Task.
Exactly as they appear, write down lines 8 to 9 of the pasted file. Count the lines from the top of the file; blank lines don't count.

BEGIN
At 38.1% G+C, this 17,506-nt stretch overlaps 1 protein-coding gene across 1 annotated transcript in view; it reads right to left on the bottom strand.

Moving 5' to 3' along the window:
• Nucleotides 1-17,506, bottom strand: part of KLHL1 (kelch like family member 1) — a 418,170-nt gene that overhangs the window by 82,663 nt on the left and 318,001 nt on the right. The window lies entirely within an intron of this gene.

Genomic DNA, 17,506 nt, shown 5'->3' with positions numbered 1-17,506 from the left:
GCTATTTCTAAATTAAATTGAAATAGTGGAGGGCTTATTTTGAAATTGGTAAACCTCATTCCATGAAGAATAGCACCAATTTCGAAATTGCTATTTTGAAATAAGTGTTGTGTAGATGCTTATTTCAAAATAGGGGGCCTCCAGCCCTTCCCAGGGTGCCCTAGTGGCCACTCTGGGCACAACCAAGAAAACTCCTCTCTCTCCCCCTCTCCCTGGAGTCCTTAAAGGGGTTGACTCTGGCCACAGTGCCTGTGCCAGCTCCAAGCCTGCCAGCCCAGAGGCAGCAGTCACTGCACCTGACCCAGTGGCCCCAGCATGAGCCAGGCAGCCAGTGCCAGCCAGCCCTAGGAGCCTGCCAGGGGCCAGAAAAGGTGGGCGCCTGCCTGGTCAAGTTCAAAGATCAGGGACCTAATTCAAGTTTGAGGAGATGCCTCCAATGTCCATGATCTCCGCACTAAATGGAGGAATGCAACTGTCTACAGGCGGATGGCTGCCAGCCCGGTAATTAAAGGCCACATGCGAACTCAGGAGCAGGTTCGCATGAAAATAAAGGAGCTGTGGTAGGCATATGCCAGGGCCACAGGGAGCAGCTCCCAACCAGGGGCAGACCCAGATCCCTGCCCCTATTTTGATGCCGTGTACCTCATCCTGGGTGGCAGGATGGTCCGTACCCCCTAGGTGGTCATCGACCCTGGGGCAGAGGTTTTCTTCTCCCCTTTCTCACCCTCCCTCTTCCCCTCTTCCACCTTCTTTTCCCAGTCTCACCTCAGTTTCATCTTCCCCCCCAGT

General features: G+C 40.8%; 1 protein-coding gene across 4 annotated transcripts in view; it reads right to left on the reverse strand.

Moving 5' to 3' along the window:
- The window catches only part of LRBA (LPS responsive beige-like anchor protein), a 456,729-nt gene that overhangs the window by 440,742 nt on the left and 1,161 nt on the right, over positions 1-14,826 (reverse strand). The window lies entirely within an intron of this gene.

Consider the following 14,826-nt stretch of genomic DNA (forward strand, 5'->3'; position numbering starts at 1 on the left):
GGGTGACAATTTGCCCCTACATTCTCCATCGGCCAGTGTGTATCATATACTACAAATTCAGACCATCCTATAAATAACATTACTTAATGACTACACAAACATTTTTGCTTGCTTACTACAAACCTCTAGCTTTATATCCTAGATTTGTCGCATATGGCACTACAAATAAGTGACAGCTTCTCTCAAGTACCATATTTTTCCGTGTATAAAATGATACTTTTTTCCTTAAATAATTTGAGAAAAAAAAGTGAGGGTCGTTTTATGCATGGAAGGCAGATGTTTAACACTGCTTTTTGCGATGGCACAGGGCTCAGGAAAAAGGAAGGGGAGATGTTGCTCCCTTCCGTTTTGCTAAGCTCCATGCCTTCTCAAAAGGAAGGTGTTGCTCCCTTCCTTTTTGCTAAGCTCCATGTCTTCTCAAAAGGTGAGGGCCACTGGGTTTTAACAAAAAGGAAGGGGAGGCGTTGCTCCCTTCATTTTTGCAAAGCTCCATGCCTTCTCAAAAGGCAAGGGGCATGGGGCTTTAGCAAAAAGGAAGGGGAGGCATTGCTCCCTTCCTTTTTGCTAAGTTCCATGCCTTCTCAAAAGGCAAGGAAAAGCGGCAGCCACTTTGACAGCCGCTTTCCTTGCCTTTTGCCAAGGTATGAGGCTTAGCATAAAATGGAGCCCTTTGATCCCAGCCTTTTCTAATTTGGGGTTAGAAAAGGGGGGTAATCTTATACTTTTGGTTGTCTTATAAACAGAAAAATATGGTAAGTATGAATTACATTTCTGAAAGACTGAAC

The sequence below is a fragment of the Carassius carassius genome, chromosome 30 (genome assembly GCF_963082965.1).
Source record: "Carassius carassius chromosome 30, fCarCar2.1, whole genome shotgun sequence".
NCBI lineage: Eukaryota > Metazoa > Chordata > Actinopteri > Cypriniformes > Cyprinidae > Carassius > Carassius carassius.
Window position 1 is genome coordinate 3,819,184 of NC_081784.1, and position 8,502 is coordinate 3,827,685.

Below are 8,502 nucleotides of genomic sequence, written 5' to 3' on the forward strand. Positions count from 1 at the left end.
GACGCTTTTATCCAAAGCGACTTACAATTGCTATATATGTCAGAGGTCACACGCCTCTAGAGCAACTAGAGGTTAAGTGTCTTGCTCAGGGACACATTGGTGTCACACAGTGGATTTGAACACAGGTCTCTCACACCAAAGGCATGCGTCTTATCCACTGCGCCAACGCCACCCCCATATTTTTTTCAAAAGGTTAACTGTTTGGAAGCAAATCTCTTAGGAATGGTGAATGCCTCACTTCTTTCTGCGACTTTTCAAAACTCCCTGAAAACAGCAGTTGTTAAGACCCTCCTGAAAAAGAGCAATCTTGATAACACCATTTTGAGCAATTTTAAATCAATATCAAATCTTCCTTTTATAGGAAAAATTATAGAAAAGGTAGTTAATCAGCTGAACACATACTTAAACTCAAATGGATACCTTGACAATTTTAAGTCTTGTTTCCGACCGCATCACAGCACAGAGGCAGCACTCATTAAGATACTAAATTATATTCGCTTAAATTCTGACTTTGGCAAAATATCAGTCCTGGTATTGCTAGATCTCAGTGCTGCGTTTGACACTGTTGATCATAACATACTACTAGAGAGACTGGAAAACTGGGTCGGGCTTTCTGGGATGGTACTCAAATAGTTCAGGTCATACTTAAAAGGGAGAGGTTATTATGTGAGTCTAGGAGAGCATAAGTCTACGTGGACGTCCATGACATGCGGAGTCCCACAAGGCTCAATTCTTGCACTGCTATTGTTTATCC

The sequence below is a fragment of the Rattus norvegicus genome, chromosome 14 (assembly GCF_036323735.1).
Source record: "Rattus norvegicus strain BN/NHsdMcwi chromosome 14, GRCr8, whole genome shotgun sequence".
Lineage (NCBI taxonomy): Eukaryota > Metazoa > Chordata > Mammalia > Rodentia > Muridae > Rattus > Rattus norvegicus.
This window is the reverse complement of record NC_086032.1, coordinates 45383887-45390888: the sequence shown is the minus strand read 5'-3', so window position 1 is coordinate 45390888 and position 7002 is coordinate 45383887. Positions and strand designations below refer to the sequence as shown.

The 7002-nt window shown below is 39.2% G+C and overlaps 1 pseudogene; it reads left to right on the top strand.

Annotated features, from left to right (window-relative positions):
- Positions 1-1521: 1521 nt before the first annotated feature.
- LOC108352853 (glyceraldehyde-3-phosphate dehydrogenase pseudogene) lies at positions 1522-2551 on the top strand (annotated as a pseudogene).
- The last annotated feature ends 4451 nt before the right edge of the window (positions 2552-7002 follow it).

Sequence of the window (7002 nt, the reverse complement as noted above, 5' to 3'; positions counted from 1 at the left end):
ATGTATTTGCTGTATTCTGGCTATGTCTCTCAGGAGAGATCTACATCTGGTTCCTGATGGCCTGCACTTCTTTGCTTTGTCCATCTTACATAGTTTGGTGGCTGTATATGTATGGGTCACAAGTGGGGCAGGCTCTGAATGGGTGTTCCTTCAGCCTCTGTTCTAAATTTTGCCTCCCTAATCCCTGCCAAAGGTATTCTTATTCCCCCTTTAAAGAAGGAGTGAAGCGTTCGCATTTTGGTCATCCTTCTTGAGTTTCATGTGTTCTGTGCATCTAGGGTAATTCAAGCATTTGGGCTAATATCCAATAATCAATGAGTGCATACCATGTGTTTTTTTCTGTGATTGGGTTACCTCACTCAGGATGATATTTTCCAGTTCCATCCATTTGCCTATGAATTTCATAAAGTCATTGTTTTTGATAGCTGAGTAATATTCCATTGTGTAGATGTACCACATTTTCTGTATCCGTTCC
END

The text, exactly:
- The window catches only part of LRBA (LPS responsive beige-like anchor protein), a 456,729-nt gene that overhangs the window by 440,742 nt on the left and 1,161 nt on the right, over positions 1-14,826 (reverse strand). The window lies entirely within an intron of this gene.

Consider the following 14,826-nt stretch of genomic DNA (forward strand, 5'->3'; position numbering starts at 1 on the left):